Monday, November 11, 2013

crafty crafty

I've been thinking that I need to do more arts and crafts with my toddler. Every week at her French class we do a craft, and it's usually the most frustrating part of the class for me. We're not actually learning any French at that point, I'm just trying to keep Pippa from getting marker on her clothes (why markers, Madame??? why not crayons?) and from destroying the craft before it's done. All she wants to do is scribble, and if stickers of any kind are involved, she immediately wants to rip them off, put them on again, and rip them off again, and for stickers that usually doesn't even last one time. Then she wants me to "fix it".  Sorry kid, I can't.

My parents saved some art/crafts from when I was young and I always thought they were kind of ugly and dumb. I thought that would magically change when I had my own kids but no, I still think 95% of toddler "art" or "crafts" are ugly and dumb. Even when it's created by my kid. Especially because really it was created by me, while attempting to keep my child from eating a glue stick.

But I put it up on the fridge anyway.

Mostly because otherwise she destroys them. I didn't get last week's craft (a coloring page of a fruit bowl, with the fruits labeled in French, mounted on construction paper) up on the fridge in time, and she destroyed it while trying to demount it. Taking things apart is what she wants to do all the time.

 The other two- to three-year-olds in the class exhibit a spectrum of craft behavior, from the little girl who sits there passively while her mother creates an immaculate, Martha Stewart Living type craft, to the exuberant Picasso type who is actually into this whole craft business, to more moderate scribblers. But all of them at least sit more nicely than she does (even the ones who are as energetic as she is otherwise).

It occurs to me (with a sinking feeling) that maybe we ought to do more crafts in order to develop the sitting still and concentrating skills that I've been waiting to exist in order to make craft-making enjoyable. But of course, enjoyable for who? For me, that's who. I don't like doing crafts with her right now; it's messy, it costs money, the finished product is pointless. I want to make crafts with her to give as gifts, but I know that it would be very frustrating to try to make something like a footprint penguin or whatever, because she would stamp all over the paper, or wiggle her foot, or say "I want to do it!" and grab for the marker just as I'm writing "Merry Christmas", and the finished product would look like Martha Stewart Dying.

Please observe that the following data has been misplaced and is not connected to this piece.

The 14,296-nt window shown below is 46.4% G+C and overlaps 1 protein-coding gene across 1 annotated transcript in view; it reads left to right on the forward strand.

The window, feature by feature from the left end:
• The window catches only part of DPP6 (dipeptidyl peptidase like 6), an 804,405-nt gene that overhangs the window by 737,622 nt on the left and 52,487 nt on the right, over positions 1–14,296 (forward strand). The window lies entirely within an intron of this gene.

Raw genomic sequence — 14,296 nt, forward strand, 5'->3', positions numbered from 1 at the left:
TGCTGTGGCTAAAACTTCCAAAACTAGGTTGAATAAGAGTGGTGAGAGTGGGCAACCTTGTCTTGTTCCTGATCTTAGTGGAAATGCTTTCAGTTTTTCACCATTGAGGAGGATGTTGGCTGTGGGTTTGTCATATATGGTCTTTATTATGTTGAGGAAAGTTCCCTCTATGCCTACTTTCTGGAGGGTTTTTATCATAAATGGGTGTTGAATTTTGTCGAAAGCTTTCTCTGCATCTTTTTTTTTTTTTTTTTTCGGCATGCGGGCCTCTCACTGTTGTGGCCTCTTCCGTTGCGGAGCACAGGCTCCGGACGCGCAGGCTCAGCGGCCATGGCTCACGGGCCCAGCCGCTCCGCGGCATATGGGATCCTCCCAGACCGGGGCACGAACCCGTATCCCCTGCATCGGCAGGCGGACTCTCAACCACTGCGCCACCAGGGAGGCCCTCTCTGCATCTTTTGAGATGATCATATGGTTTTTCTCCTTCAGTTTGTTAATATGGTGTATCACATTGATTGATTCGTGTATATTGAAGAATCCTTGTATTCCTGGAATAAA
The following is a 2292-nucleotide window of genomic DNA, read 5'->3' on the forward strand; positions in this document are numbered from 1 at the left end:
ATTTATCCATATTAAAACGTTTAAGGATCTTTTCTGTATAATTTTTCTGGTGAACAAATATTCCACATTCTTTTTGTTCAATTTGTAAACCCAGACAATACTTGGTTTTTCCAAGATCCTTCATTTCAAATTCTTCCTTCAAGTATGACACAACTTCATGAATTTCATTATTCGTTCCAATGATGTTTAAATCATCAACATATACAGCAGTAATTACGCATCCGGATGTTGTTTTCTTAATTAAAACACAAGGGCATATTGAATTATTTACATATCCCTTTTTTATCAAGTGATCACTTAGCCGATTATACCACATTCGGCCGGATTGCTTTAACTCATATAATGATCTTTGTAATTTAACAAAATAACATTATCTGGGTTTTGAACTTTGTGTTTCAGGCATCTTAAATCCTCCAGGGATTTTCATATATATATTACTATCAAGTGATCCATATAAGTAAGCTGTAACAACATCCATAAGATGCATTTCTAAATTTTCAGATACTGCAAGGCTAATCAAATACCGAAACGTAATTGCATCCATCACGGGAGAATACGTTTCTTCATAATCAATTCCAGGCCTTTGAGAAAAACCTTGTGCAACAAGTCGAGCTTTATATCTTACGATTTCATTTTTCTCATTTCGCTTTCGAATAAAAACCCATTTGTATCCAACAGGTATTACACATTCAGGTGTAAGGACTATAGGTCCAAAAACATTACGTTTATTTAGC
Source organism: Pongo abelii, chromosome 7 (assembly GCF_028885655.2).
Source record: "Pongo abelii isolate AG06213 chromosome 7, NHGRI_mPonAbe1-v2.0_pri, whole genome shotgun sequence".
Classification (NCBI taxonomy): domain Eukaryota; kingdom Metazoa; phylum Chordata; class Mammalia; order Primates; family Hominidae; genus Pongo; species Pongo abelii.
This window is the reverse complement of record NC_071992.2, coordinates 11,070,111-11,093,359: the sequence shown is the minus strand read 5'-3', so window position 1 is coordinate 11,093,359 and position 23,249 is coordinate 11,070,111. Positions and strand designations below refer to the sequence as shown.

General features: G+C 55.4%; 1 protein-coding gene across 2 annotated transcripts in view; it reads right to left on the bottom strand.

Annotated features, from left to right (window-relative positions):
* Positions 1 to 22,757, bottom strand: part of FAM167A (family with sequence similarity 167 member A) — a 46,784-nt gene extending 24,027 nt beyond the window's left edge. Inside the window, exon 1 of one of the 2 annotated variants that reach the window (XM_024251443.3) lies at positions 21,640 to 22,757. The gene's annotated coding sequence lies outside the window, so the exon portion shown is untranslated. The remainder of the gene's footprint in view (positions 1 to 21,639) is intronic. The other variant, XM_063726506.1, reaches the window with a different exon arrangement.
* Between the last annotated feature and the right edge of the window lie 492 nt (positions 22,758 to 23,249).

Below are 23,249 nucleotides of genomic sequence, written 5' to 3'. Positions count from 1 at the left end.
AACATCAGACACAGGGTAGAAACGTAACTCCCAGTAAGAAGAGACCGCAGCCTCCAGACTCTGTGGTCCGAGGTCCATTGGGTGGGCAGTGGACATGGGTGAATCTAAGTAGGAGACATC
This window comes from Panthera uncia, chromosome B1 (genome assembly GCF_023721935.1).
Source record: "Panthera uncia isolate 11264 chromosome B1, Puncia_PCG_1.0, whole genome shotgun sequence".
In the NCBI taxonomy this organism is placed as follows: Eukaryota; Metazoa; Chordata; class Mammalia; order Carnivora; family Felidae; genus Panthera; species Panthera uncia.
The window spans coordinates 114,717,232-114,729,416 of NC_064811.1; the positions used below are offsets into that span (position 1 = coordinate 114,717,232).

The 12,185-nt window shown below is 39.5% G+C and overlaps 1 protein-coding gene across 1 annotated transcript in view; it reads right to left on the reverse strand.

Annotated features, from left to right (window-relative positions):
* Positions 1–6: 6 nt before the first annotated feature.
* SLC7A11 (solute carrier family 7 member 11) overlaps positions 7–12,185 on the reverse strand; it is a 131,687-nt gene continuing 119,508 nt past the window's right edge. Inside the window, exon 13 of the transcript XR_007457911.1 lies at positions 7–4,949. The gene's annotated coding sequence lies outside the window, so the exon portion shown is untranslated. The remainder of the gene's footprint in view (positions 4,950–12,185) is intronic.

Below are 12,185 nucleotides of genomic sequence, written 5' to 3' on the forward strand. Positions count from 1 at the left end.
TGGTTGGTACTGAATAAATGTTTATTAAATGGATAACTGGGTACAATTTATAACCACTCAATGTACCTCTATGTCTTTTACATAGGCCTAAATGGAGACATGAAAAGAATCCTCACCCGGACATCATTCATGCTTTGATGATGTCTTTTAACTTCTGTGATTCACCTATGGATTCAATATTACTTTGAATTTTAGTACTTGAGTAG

But the rainy season is here in Vancouver. While I try to get out even in the rain, sometimes it just isn't possible. Maybe I should be using that time to get her involved in some art.

She will enjoy it, right? I know she does. And maybe slowly that will help her learn that craft time is when we sit nicely and create.

Maybe eventually nicely enough that mommy can use the bathroom in peace.

"It's Daddy!" "My, you have done a good job there of capturing your father's basic existential angst. Well done, child."


  1. I've learned that Sly is just not going to be "good" at crafts for a long time, and to be ok with it. He really enjoys what he calls "crafts", but he'd prefer if I basically made the whole thing for him (because he doesn't have the skills to make anything that actually looks like anything, and he knows it). He enjoys when our crafts turn out to actually look like something, but these ones involve a lot of my time. Like making hand turkeys for Thanksgiving. I trace Sly's hand, cut it out for him, and then help him glue things on. So most of the time when he asks to do a craft, I just pull out our supplies, and let him do what he wants. Sometimes I give him one piece of scrap paper (Tom brings them home from the recycle bin at work) and one sheet of stickers, and let him do his thing. Or I give him some stencils and a few sheets of paper. Or a string with a small bowl of beads. Or a pair of kid scissors and paper. In these cases, there's no real finished product to speak of. Most of them get put away or thrown away soon after, and he doesn't mind. I think of it more as practice, and something that keeps him busy and happy.

    Messy stuff like markers or paint only come out if I'm in the mood for a highly supervised craft, which is probably once a month or less!

    Craft stuff doesn't need to be expensive. We find all of ours at thrift stores, dollar stores, or the clearance bin at craft stores. I like things that are reusable (beads, clay, lacing cards, etc.) or that I can dole out in small amounts.

  2. You inspired me to write more about this:

    Pippa sounds high-energy, but she'll probably get more interested in concentrating on crafting as she grows.